We fail to understand the criticality of the fact that whether our data is going to be secure with this device or not, and asking the question that can I actually trust this device with sensitive and confidential information such as personal medical information or family vacation habits, is the question that we need to ask ourselves.

True, the understanding is limited but how you can apply the knowledge to understand the security of devices you are going to buy is critical. In case you have a bit of technical understanding, you can check out some of the other technical posts we have written on the topic of IoT Security:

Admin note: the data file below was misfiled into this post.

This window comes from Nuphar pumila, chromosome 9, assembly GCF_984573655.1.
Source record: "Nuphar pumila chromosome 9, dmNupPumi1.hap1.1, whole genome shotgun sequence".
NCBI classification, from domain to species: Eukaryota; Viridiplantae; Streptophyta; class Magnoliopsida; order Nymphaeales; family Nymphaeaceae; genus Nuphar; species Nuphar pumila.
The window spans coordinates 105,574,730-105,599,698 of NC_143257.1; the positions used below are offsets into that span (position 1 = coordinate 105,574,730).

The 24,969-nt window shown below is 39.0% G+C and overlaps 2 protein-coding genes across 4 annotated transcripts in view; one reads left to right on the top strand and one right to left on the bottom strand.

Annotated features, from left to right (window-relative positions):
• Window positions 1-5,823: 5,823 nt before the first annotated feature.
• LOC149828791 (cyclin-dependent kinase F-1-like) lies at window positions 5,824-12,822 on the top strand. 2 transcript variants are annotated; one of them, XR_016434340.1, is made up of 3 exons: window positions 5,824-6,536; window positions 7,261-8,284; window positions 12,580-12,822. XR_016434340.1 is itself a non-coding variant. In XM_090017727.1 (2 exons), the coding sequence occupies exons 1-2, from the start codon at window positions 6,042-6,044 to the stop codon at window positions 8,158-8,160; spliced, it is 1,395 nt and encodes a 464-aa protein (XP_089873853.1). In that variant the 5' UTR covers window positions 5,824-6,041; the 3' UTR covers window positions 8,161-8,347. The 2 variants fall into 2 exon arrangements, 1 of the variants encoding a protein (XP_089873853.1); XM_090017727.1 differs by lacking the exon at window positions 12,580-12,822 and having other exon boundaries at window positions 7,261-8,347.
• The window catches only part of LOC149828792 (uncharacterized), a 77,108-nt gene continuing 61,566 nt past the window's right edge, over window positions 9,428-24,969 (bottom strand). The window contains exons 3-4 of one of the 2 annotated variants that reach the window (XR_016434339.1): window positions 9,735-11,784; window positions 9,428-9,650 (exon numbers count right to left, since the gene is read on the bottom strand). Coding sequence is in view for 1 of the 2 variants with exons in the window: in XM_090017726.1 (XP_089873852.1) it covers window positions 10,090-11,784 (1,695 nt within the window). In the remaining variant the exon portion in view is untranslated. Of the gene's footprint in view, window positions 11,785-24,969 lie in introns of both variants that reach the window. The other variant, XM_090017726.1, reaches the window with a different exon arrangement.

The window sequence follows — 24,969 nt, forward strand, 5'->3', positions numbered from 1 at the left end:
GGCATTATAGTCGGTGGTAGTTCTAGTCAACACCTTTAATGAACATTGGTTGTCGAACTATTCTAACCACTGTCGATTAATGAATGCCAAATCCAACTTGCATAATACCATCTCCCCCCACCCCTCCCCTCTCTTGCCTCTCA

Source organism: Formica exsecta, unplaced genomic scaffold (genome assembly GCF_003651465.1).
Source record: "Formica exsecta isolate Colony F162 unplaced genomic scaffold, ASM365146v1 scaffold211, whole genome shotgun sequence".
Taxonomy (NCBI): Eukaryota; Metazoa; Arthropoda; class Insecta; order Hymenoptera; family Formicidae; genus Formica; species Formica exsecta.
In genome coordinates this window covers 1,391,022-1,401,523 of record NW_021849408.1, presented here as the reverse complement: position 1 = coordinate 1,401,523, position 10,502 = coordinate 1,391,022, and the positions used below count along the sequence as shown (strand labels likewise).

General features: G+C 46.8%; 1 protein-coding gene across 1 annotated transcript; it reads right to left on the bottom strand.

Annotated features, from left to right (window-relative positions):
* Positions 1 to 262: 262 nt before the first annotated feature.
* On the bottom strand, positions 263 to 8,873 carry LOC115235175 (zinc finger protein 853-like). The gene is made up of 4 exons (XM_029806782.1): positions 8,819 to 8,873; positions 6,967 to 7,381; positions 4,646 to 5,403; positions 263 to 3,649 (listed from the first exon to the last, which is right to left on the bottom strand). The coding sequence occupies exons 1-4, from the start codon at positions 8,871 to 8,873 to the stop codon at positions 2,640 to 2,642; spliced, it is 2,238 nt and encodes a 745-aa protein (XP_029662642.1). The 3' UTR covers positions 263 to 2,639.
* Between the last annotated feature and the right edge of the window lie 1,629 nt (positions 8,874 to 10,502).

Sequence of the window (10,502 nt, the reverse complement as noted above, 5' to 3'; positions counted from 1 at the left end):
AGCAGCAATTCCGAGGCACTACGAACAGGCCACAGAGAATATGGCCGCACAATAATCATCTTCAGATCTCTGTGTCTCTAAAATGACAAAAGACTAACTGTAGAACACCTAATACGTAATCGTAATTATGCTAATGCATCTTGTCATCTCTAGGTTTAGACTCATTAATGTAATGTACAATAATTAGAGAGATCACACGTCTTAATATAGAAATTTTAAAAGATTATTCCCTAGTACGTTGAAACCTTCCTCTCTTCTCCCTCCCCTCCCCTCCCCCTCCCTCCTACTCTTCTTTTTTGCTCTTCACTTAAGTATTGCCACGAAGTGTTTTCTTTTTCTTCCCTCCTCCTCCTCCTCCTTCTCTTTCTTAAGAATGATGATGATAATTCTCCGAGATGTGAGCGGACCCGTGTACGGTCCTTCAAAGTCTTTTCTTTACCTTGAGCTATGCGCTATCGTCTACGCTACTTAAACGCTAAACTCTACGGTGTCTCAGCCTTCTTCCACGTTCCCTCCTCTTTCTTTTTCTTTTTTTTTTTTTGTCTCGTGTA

Firmware Analysis of IoT DevicesEmulating and Exploiting firmware binariesHacking IoT HardwareExploiting IoT Enabled Smart Bulb Securityand more.

Let’s now have a look at some actionable tactics and pointers which you can start using immediately in order to have a secure smart environment around you. Below are the 5 points which will ensure that your smart device is not easily vulnerable to malicious hacker attacks: